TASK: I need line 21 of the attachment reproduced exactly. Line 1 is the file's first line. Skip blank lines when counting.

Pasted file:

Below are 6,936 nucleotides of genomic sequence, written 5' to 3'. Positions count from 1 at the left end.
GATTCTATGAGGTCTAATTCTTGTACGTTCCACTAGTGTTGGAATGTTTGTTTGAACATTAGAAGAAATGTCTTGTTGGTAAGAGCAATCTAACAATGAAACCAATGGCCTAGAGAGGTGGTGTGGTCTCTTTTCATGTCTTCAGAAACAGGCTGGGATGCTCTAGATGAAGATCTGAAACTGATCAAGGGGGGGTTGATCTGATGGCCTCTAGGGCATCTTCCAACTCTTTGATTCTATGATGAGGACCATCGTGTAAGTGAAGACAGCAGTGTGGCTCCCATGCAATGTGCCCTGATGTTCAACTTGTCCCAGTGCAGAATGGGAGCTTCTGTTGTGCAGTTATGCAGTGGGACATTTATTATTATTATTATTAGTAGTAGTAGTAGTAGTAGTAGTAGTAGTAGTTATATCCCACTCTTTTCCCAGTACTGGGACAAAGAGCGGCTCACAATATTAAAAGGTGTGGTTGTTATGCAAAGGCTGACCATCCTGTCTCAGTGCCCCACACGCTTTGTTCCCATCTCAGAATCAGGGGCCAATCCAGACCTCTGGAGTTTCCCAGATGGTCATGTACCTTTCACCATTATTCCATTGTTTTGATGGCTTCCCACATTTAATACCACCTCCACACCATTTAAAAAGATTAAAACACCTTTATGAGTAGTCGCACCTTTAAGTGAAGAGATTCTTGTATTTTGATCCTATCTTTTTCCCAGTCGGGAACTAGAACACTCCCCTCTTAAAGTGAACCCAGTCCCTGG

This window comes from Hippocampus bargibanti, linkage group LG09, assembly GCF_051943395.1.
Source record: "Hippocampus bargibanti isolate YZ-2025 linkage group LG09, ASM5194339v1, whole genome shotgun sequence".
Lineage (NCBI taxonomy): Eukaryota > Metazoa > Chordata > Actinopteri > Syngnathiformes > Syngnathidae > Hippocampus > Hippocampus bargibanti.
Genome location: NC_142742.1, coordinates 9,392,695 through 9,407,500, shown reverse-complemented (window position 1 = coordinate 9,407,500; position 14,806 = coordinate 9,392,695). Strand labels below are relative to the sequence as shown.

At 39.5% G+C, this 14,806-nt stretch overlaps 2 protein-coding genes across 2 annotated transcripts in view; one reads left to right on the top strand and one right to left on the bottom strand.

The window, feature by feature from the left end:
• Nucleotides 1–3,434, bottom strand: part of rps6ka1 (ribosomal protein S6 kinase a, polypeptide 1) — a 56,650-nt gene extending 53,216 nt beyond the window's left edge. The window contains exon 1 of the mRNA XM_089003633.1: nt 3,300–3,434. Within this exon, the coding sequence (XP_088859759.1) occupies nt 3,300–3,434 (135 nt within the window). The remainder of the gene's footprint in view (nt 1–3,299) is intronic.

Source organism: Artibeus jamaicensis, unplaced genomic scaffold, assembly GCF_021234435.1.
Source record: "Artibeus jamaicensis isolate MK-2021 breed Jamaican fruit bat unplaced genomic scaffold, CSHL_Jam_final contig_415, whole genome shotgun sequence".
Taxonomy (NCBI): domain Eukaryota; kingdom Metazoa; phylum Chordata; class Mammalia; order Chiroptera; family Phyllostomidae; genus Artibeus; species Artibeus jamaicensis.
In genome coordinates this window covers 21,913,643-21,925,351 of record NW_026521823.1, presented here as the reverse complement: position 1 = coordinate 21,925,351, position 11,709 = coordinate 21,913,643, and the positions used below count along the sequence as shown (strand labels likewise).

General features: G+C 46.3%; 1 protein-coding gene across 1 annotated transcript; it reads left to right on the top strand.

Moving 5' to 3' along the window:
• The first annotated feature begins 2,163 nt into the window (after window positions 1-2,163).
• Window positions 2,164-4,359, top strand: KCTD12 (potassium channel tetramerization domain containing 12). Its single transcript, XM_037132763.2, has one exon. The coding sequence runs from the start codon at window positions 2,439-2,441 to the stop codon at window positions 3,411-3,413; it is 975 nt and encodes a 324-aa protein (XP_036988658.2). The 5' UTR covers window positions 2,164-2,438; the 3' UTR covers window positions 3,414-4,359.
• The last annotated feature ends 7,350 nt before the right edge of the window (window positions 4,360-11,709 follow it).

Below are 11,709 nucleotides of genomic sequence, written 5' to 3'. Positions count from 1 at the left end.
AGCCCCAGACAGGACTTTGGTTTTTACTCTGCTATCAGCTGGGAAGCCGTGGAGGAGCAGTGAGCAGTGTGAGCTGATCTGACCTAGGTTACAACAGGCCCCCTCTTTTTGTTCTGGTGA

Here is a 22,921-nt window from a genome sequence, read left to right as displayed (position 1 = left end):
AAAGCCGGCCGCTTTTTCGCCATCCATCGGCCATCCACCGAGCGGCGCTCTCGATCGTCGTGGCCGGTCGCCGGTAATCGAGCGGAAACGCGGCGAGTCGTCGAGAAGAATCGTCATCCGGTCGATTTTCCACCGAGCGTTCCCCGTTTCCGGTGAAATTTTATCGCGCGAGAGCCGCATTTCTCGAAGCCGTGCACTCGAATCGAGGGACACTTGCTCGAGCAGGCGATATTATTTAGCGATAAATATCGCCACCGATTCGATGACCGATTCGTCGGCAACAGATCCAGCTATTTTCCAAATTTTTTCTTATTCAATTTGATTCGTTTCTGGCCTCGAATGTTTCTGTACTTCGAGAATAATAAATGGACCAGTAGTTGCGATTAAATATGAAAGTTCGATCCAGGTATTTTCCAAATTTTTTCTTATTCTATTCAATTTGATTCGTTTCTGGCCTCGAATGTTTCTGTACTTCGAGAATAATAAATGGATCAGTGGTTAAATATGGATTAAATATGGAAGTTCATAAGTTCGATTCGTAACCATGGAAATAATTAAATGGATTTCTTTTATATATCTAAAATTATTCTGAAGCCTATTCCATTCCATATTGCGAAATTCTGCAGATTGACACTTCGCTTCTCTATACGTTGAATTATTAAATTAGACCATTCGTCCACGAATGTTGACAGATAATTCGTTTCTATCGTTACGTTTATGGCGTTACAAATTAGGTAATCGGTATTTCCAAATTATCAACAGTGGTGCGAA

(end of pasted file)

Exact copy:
Here is a 22,921-nt window from a genome sequence, read left to right as displayed (position 1 = left end):